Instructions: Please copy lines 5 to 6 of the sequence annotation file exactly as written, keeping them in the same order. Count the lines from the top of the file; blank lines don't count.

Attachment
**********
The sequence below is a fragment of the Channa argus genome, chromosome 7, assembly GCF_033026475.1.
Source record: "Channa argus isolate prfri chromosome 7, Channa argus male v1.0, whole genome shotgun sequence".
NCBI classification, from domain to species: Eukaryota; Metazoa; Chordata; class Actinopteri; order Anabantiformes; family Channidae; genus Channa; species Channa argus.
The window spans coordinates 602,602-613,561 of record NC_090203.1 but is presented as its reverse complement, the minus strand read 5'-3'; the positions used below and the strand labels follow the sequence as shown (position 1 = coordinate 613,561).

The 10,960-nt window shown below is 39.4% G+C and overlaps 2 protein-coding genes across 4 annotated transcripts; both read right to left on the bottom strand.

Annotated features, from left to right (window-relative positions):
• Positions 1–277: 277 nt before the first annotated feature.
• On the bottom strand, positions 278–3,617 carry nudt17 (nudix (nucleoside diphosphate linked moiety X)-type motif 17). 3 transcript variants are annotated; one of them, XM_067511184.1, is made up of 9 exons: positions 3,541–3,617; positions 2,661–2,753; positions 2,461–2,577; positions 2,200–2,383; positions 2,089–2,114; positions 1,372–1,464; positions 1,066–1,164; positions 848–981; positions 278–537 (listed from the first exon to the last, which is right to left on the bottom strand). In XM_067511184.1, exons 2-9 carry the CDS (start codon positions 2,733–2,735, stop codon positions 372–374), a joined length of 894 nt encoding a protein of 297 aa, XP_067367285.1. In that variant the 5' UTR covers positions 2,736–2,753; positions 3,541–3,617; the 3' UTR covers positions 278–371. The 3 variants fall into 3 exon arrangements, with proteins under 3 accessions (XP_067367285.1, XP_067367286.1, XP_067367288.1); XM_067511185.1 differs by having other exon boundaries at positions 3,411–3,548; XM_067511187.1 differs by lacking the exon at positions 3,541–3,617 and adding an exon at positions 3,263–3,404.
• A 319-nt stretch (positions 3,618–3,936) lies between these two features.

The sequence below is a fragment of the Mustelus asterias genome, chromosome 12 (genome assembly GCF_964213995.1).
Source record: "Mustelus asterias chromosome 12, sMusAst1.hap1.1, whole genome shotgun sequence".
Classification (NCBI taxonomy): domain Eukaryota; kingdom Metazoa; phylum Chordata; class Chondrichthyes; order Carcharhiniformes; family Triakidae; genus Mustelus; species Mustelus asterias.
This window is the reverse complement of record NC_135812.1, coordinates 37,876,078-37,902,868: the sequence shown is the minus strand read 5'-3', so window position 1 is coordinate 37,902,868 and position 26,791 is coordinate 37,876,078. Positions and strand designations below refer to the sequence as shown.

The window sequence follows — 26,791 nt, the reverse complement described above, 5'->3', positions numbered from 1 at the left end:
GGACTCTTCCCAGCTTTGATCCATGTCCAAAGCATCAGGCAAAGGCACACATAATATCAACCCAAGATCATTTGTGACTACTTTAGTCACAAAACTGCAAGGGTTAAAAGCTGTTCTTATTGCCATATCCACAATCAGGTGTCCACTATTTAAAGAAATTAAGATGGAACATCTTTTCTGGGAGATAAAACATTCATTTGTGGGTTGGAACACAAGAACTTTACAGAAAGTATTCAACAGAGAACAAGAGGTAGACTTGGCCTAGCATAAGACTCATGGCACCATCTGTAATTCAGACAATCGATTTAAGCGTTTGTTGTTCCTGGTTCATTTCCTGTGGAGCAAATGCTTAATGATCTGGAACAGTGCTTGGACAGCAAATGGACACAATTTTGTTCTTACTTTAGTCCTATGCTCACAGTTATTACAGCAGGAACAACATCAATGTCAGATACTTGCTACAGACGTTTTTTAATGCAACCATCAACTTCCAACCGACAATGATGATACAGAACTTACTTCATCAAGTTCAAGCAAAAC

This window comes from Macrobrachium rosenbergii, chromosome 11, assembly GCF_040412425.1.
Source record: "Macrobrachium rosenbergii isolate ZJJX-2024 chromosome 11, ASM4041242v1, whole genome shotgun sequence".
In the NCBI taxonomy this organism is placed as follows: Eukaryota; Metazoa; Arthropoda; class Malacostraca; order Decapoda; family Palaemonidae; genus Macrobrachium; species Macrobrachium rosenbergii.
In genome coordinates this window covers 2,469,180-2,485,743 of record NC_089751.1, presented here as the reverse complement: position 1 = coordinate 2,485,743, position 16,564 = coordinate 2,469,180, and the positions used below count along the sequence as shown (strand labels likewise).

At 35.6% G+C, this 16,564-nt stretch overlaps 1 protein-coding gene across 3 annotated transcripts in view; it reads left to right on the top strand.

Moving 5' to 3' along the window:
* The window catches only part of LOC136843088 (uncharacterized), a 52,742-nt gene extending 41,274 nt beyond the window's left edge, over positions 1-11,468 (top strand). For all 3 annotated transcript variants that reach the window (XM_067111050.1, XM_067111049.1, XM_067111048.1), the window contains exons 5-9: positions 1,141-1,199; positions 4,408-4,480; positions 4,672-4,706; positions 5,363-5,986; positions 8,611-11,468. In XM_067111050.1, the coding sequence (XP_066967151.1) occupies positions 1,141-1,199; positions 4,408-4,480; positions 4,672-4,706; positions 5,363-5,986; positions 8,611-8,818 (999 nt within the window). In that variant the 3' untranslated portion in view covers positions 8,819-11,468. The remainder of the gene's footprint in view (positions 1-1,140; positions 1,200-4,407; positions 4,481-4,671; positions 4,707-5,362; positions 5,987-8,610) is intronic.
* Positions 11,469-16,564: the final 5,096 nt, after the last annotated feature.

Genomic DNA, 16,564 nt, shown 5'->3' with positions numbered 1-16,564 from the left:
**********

The 10,960-nt window shown below is 39.4% G+C and overlaps 2 protein-coding genes across 4 annotated transcripts; both read right to left on the bottom strand.

Annotated features, from left to right (window-relative positions):